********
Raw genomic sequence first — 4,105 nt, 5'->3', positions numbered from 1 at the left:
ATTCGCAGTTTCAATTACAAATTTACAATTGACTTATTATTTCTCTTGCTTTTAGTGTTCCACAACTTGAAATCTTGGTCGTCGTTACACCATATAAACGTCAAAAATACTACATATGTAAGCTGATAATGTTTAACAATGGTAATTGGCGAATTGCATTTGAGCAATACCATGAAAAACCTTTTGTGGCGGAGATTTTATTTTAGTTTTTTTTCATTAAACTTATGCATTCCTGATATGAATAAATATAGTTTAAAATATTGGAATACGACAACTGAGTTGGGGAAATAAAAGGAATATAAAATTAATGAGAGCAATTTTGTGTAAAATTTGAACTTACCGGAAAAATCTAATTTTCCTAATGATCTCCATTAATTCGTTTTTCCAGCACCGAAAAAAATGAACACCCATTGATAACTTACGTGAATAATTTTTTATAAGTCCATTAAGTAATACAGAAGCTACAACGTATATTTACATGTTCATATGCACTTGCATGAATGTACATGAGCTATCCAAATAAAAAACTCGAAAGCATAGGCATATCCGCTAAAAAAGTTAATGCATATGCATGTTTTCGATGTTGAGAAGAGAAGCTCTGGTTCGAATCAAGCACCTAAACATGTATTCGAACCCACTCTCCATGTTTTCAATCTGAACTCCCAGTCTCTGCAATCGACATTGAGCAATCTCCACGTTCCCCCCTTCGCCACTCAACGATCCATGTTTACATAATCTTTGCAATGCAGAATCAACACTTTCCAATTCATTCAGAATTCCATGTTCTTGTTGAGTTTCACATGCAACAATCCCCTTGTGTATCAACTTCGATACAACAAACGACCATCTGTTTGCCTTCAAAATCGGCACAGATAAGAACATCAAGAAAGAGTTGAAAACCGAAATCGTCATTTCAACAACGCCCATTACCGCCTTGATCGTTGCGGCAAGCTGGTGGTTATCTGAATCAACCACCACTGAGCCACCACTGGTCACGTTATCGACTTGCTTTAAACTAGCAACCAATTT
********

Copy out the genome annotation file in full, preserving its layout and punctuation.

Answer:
Raw genomic sequence first — 4,105 nt, 5'->3', positions numbered from 1 at the left:
ATTCGCAGTTTCAATTACAAATTTACAATTGACTTATTATTTCTCTTGCTTTTAGTGTTCCACAACTTGAAATCTTGGTCGTCGTTACACCATATAAACGTCAAAAATACTACATATGTAAGCTGATAATGTTTAACAATGGTAATTGGCGAATTGCATTTGAGCAATACCATGAAAAACCTTTTGTGGCGGAGATTTTATTTTAGTTTTTTTTCATTAAACTTATGCATTCCTGATATGAATAAATATAGTTTAAAATATTGGAATACGACAACTGAGTTGGGGAAATAAAAGGAATATAAAATTAATGAGAGCAATTTTGTGTAAAATTTGAACTTACCGGAAAAATCTAATTTTCCTAATGATCTCCATTAATTCGTTTTTCCAGCACCGAAAAAAATGAACACCCATTGATAACTTACGTGAATAATTTTTTATAAGTCCATTAAGTAATACAGAAGCTACAACGTATATTTACATGTTCATATGCACTTGCATGAATGTACATGAGCTATCCAAATAAAAAACTCGAAAGCATAGGCATATCCGCTAAAAAAGTTAATGCATATGCATGTTTTCGATGTTGAGAAGAGAAGCTCTGGTTCGAATCAAGCACCTAAACATGTATTCGAACCCACTCTCCATGTTTTCAATCTGAACTCCCAGTCTCTGCAATCGACATTGAGCAATCTCCACGTTCCCCCCTTCGCCACTCAACGATCCATGTTTACATAATCTTTGCAATGCAGAATCAACACTTTCCAATTCATTCAGAATTCCATGTTCTTGTTGAGTTTCACATGCAACAATCCCCTTGTGTATCAACTTCGATACAACAAACGACCATCTGTTTGCCTTCAAAATCGGCACAGATAAGAACATCAAGAAAGAGTTGAAAACCGAAATCGTCATTTCAACAACGCCCATTACCGCCTTGATCGTTGCGGCAAGCTGGTGGTTATCTGAATCAACCACCACTGAGCCACCACTGGTCACGTTATCGACTTGCTTTAAACTAGCAACCAATTT